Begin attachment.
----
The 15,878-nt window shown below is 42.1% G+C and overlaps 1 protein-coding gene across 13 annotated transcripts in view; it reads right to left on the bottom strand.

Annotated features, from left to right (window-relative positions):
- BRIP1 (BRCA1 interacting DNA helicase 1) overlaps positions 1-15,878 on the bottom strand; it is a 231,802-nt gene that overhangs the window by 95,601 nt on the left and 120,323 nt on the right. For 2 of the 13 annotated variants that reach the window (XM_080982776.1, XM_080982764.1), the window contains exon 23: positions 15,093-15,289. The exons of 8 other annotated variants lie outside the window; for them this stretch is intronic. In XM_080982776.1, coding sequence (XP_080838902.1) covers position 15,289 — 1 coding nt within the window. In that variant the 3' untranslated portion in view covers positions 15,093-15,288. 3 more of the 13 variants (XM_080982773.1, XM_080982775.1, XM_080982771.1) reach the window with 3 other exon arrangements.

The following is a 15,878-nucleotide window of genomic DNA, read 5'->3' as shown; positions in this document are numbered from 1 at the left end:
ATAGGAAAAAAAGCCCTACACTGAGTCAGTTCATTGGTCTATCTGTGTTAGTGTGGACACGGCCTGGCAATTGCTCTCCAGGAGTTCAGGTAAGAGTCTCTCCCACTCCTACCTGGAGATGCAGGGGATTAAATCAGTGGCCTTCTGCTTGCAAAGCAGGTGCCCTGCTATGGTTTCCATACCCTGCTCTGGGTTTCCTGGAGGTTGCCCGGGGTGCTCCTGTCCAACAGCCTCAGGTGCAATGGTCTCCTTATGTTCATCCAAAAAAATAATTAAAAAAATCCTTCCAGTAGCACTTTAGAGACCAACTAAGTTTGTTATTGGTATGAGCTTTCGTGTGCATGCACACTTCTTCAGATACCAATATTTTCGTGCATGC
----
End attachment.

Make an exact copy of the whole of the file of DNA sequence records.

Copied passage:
The 15,878-nt window shown below is 42.1% G+C and overlaps 1 protein-coding gene across 13 annotated transcripts in view; it reads right to left on the bottom strand.

Annotated features, from left to right (window-relative positions):
- BRIP1 (BRCA1 interacting DNA helicase 1) overlaps positions 1-15,878 on the bottom strand; it is a 231,802-nt gene that overhangs the window by 95,601 nt on the left and 120,323 nt on the right. For 2 of the 13 annotated variants that reach the window (XM_080982776.1, XM_080982764.1), the window contains exon 23: positions 15,093-15,289. The exons of 8 other annotated variants lie outside the window; for them this stretch is intronic. In XM_080982776.1, coding sequence (XP_080838902.1) covers position 15,289 — 1 coding nt within the window. In that variant the 3' untranslated portion in view covers positions 15,093-15,288. 3 more of the 13 variants (XM_080982773.1, XM_080982775.1, XM_080982771.1) reach the window with 3 other exon arrangements.

The following is a 15,878-nucleotide window of genomic DNA, read 5'->3' as shown; positions in this document are numbered from 1 at the left end:
ATAGGAAAAAAAGCCCTACACTGAGTCAGTTCATTGGTCTATCTGTGTTAGTGTGGACACGGCCTGGCAATTGCTCTCCAGGAGTTCAGGTAAGAGTCTCTCCCACTCCTACCTGGAGATGCAGGGGATTAAATCAGTGGCCTTCTGCTTGCAAAGCAGGTGCCCTGCTATGGTTTCCATACCCTGCTCTGGGTTTCCTGGAGGTTGCCCGGGGTGCTCCTGTCCAACAGCCTCAGGTGCAATGGTCTCCTTATGTTCATCCAAAAAAATAATTAAAAAAATCCTTCCAGTAGCACTTTAGAGACCAACTAAGTTTGTTATTGGTATGAGCTTTCGTGTGCATGCACACTTCTTCAGATACCAATATTTTCGTGCATGC